Gladstone Institute scientists have pinpointed two chemicals that help the heart convert scar tissue into healthy cardiac muscle. The discovery could lead to new treatments for heart failure, for which there is no cure.
Heart failure is characterized by the inability to pump enough blood to support the body. Current treatments to manage the condition include various drugs, such as blood pressure control meds and beta blockers, as well as receiving an implantable cardioverter-defibrillator and coronary artery bypass surgery.
The Gladstone team looked into cellular programming--turning one type of adult cell into another--and found that three transcription factors are needed to “reprogram” connective tissue cells to become heart cells in mice, according to a statement. The method, reported in the journal Circulation, uses the transcription factors Gata4, Mef2c and Tbx5 (GMT), effectively converting scar tissue back into healthy, beating heart tissue using the heart’s own cells.
While the regeneration of heart tissue is promising, the process has only a 10% success rate. After testing 5,500 chemicals, the scientists pinpointed two that not only boosted the number of heart cells generated eightfold, but also made the cell-conversion process up to eight times faster, cutting the duration down from six to eight weeks to just one week, according to the statement.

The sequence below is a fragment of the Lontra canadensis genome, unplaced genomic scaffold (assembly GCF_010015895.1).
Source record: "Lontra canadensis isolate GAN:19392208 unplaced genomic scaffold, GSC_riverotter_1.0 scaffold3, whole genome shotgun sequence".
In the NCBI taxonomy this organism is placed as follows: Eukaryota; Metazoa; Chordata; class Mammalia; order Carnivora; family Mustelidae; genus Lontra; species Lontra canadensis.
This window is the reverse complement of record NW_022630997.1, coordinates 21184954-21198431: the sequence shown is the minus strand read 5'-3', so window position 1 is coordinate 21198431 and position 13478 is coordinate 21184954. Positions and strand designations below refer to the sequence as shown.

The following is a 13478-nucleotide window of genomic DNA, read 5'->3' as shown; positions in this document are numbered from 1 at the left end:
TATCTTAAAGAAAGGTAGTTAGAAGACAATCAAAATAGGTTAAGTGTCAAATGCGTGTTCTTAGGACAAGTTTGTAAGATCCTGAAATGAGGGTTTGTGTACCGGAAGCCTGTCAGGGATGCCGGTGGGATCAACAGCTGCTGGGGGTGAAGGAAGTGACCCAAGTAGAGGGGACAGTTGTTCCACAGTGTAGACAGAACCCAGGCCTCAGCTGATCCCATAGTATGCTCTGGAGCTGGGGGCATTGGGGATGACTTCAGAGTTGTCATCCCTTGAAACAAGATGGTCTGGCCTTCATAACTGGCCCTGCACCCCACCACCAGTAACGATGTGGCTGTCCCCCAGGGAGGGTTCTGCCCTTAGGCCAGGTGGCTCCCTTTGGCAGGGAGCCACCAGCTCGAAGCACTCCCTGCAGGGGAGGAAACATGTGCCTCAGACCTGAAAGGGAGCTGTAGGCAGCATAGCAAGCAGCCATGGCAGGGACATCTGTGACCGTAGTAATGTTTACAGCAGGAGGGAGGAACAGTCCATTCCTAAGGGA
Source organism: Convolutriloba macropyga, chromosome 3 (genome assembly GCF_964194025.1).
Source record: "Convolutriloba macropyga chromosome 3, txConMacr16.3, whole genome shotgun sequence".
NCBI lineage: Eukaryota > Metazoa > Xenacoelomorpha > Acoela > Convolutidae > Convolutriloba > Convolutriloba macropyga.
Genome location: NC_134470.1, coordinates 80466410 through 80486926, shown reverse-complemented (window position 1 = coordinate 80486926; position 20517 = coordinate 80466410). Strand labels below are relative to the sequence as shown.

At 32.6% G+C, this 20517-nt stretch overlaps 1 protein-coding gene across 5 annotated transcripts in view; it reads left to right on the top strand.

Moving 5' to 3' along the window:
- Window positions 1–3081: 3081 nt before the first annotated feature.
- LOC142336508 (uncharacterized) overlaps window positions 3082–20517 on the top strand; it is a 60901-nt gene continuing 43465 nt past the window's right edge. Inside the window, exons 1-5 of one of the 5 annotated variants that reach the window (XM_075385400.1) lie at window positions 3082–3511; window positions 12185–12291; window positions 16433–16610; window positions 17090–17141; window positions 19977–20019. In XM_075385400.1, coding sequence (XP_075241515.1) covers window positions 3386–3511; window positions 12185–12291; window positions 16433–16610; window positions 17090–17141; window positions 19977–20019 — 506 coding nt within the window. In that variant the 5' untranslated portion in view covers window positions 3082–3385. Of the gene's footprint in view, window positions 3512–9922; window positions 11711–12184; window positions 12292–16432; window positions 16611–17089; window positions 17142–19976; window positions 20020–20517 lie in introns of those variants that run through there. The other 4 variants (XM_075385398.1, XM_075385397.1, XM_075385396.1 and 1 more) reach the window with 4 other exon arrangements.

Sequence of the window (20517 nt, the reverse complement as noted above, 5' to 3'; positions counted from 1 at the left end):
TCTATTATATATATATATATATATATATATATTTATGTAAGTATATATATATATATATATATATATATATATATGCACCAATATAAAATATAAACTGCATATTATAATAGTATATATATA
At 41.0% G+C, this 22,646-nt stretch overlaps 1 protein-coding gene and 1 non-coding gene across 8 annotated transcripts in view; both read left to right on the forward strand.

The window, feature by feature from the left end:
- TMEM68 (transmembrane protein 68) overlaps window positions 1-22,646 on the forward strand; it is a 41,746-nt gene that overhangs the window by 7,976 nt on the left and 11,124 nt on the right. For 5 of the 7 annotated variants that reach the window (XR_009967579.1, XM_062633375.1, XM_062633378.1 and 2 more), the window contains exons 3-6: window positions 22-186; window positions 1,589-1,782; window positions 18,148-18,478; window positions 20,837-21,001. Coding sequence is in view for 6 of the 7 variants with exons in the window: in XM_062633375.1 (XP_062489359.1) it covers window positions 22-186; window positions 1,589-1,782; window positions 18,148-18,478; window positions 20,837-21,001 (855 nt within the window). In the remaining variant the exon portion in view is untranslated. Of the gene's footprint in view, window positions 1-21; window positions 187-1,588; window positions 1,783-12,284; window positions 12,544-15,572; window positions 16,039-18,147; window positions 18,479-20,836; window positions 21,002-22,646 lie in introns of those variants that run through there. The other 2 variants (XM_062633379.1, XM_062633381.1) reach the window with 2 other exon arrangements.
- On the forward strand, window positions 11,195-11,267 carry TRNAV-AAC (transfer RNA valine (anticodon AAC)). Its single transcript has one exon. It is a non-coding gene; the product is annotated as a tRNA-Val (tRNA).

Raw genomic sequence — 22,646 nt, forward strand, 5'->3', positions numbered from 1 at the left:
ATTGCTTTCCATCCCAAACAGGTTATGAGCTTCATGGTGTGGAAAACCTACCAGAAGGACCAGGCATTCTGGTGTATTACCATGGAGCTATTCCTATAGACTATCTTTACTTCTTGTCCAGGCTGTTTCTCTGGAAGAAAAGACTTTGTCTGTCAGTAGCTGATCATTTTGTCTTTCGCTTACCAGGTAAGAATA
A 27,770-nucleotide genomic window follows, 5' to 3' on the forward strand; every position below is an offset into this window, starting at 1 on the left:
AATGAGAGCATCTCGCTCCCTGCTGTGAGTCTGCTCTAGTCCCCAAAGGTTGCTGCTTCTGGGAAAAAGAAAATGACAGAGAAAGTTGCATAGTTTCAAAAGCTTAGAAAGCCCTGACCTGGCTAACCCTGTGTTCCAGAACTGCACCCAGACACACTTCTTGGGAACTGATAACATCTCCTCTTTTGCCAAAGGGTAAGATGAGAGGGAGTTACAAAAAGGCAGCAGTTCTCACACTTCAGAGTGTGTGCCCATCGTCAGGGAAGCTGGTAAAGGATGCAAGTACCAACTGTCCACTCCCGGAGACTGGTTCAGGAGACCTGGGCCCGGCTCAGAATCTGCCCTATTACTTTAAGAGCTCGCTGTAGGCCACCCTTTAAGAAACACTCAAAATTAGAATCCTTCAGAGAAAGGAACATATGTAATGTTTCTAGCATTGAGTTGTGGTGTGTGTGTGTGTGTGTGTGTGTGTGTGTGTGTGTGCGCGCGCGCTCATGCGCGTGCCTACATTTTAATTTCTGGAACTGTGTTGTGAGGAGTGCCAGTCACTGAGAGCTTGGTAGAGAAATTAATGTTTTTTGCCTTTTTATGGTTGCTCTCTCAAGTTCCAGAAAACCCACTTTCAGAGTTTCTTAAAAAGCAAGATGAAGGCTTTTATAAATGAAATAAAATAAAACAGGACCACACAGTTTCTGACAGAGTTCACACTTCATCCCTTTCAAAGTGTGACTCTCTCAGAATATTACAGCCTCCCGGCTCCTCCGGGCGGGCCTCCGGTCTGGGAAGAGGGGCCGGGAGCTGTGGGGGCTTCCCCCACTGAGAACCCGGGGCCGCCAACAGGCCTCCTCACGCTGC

One of the chemicals inhibits a growth factor that plays a role in repairing tissue after injury, while the second blocks a pathway that regulates heart development. The team combined these chemicals with GMT, one of the transcription factors, and managed to regenerate heart muscle and recover heart function in mice that had had a heart attack, according to the statement.
"While our original process for direct cardiac reprogramming with GMT has been promising, it could be more efficient," said senior author Dr. Deepak Srivastava, director of the Gladstone Institute of Cardiovascular Disease, in the statement. "With our screen, we discovered that chemically inhibiting two biological pathways active in embryonic formation improves the speed, quantity, and quality of the heart cells produced from our original process."
“With our enhanced method of direct cardiac reprogramming, we hope to combine gene therapy with drugs to create better treatments for patients suffering from this devastating disease," said Tamer Mohamed, first author on the study and a former postdoctoral scholar at Gladstone, in the statement.